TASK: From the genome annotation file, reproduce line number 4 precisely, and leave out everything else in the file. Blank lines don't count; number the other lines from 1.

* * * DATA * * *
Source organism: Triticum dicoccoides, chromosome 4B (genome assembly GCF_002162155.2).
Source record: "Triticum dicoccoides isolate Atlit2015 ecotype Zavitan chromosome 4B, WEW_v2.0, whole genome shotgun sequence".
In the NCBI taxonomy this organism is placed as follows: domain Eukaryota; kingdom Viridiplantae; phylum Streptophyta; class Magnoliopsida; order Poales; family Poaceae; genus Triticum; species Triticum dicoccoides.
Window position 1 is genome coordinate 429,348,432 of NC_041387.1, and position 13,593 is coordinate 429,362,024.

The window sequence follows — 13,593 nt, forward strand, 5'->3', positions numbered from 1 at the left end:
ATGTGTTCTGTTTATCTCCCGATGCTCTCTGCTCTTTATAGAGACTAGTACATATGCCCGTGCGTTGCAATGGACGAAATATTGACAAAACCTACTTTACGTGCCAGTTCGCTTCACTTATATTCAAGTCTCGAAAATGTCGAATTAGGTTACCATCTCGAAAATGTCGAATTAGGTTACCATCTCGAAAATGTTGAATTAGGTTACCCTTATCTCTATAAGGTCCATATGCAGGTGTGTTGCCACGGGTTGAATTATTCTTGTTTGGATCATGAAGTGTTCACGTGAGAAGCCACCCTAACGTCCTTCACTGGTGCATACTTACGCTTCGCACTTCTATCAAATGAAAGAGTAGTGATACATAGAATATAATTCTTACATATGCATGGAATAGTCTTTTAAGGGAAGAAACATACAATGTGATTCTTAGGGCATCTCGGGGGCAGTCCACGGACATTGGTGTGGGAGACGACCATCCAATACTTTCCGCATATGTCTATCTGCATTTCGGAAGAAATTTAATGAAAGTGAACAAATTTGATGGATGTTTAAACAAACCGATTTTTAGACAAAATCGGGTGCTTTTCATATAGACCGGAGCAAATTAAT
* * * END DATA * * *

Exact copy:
Window position 1 is genome coordinate 429,348,432 of NC_041387.1, and position 13,593 is coordinate 429,362,024.